The poodle was popular during the 1940s and 1950s. Movie stars such as Betty Grable, Rita Hayworth and Lucille Ball all frequently wore their hair in this style. This style looks complicated, but actually only relies on a few key components. The simplest method I found to use was tutorial. Although aimed at styling the hair with a scarf, this tutorial can be adapted to suit a poodle style.
Laura begins by pulling all the hair into a ponytail, worn very high – almost at the front of the head. To adapt this for a poodle, firstly section off the front of the hair, then pull the rest of the hair into a ponytail. Arrange the ponytail hair into pin curls around the head – ensuring the back of the ponytail is concealed. Then add pin curls to the front and sides with the hair you left out of the ponytail. This method ensures that the back of the hair is super secure, but is so much quicker than pinning up all the sections of hair instead.
Tutorials for a Poodle Hairstyle
- – Laura Okita (Video)
- – Cherry Dollface (Video)
- – Miss Rockabilly Ruby (Video)
Vintage Pin Curls & Styles for Short Hair
As most of the styles mentioned thus far are for mid-long length hair, I thought it only fair that I include some styles here for shorter hair. Contrary to generalized opinion, women most definitely did wear their hair short during the first half of the twentieth century.
Of course during the 1920s we know that the bob and Eton crop both became very popular. However, during the 1930s it became the fashion for women to wear slightly longer hair – in a kind of backlash against the bob (and for women to prove that they were aware of and followed the very latest fashions). By the 1940s, the ‘middy’ cut was popular, with hair generally reaching the shoulders. But by the 1950s, women started to favor much shorter hairstyles, close to what we may refer to as a pixie crop in today’s terms.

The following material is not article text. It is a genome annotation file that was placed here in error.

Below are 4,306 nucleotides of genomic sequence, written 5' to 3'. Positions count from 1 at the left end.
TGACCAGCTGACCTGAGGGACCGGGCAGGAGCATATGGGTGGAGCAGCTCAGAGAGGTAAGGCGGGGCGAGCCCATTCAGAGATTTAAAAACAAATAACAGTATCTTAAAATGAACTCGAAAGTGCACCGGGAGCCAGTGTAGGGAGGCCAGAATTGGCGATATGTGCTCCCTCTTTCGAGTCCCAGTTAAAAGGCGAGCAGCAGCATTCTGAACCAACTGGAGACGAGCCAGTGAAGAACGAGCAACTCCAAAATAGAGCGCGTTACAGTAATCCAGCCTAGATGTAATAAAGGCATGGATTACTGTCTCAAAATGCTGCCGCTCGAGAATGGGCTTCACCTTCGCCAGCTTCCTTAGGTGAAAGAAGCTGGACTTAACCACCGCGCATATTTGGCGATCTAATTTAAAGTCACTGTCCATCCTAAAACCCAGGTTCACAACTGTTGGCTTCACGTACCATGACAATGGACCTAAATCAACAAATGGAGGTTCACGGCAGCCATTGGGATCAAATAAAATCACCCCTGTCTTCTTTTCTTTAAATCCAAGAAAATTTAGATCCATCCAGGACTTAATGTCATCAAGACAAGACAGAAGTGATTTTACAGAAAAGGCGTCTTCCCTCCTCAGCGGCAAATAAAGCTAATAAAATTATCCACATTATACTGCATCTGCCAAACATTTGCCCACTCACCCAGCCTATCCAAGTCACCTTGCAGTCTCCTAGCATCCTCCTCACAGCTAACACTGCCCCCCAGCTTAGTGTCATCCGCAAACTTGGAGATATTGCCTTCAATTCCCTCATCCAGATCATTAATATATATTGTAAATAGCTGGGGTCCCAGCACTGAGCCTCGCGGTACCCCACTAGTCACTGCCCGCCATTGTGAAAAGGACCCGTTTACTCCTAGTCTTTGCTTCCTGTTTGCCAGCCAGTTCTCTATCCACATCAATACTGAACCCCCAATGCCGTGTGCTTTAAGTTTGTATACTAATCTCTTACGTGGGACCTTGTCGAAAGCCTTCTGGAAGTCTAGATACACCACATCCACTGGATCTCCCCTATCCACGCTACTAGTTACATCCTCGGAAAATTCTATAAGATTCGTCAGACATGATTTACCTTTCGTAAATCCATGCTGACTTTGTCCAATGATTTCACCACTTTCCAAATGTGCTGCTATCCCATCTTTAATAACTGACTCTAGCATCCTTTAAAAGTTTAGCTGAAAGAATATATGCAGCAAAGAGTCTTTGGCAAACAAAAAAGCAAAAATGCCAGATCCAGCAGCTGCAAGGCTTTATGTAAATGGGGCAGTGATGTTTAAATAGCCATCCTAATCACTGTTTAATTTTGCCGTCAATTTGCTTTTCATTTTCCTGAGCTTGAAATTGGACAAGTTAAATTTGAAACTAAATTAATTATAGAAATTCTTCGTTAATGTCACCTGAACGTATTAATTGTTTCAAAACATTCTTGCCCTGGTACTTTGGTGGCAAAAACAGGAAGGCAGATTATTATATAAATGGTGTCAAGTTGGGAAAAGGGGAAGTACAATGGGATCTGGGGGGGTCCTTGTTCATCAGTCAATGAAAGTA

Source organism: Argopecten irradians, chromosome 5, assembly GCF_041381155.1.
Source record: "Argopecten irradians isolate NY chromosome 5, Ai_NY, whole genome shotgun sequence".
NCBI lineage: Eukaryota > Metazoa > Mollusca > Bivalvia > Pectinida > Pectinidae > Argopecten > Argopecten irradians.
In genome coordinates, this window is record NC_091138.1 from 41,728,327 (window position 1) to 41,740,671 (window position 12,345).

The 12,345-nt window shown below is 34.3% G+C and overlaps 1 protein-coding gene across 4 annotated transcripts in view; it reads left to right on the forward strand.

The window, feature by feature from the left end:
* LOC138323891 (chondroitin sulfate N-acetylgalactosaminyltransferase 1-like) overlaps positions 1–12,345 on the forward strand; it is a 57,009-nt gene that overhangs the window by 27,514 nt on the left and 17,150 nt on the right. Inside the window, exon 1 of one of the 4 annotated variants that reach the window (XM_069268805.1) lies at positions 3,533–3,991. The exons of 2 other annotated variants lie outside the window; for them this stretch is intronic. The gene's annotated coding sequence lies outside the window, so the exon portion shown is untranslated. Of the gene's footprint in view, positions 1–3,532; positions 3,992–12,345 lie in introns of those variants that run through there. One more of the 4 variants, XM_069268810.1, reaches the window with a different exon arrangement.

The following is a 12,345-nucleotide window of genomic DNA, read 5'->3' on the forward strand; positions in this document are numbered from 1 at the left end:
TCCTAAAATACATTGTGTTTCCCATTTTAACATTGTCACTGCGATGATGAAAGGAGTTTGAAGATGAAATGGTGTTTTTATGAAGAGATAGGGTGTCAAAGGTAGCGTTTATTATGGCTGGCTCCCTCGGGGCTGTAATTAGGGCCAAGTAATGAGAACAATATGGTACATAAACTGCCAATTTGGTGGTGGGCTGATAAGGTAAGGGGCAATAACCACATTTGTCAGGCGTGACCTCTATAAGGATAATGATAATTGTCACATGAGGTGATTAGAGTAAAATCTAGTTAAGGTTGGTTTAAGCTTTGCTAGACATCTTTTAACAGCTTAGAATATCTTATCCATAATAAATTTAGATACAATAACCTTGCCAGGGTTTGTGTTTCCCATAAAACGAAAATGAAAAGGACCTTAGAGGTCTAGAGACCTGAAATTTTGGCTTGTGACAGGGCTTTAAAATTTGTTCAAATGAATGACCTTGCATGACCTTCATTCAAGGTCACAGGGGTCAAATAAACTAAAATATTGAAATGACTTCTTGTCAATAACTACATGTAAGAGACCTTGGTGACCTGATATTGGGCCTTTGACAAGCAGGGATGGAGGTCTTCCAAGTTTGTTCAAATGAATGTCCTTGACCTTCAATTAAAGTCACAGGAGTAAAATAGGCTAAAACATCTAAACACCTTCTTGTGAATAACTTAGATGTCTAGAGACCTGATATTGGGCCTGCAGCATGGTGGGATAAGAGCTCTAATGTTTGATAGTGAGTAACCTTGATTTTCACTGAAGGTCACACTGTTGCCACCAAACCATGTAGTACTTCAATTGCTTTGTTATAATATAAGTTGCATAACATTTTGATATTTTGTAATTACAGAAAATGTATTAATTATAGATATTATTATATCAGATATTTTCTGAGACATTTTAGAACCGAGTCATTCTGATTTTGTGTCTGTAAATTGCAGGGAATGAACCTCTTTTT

A pixie crop in itself may of course be entirely appropriate for a vintage inspired style. I actually had my hair cut into a pixie crop earlier this year, and can testify to the versatility of the cut. If you would like to make the style look more era appropriate, try pin curls – both as a setting method or as a decorative feature. A pin curl set on cropped hair adds body and volume, and can be brushed to create vintage waves.
Tutorials and Styles for Short Hair
- – Isabel Barense (Video)
- – Lisa Freemont Street (Video)
- – Retro Chick (Video)
- – Retro Chick
Finger Waves and Marcel Waves
Finger waves and Marcel waves are not what I would consider an easy style.
However, finger waves were a key style in the 1920s and 1930s, so I thought I would include some tutorials for them here. I have tried both these tutorials, and they each definitely helped me to understand the techniques required. I have found that hair gel works brilliantly with ‘setting’ the waves, and if you are able, do use original metal vintage wave clips rather than plastic ones.
Finger Waves and Marcel Wave Tutorials
- – Jirina Alanko & Riikka Pennanen (Video)
- – LBCC Historical (Video)
How to Style a Turban or Scarf
Wearing a scarf or turban is an easy way of achieving a vintage inspired style, with minimal effort. To ensure the scarf or turban stays in place throughout the day, add some hair grips(Bobby pins) to the side of the head. To cover the hair grips (if desired), add flower clips to the scarf over the grips, creating a feminine vintage inspired style.
Use these tutorials for ideas on how to tie a scarf into a vintage inspired style:
- – Lauren Rennells
- – Lauren Rennells
- – British Pathe (1942 Video)
- – Chatterblossom
- Shop hair scarves and snoods here
Hopefully some of these tutorials will enable you to create a vintage inspired hairstyle or two. Practice with different styles, find out what works for you (and what doesn’t), and most importantly – have fun with it!
Complete your new vintage hairstyle with a hair flower, scarf, clip or comb like these: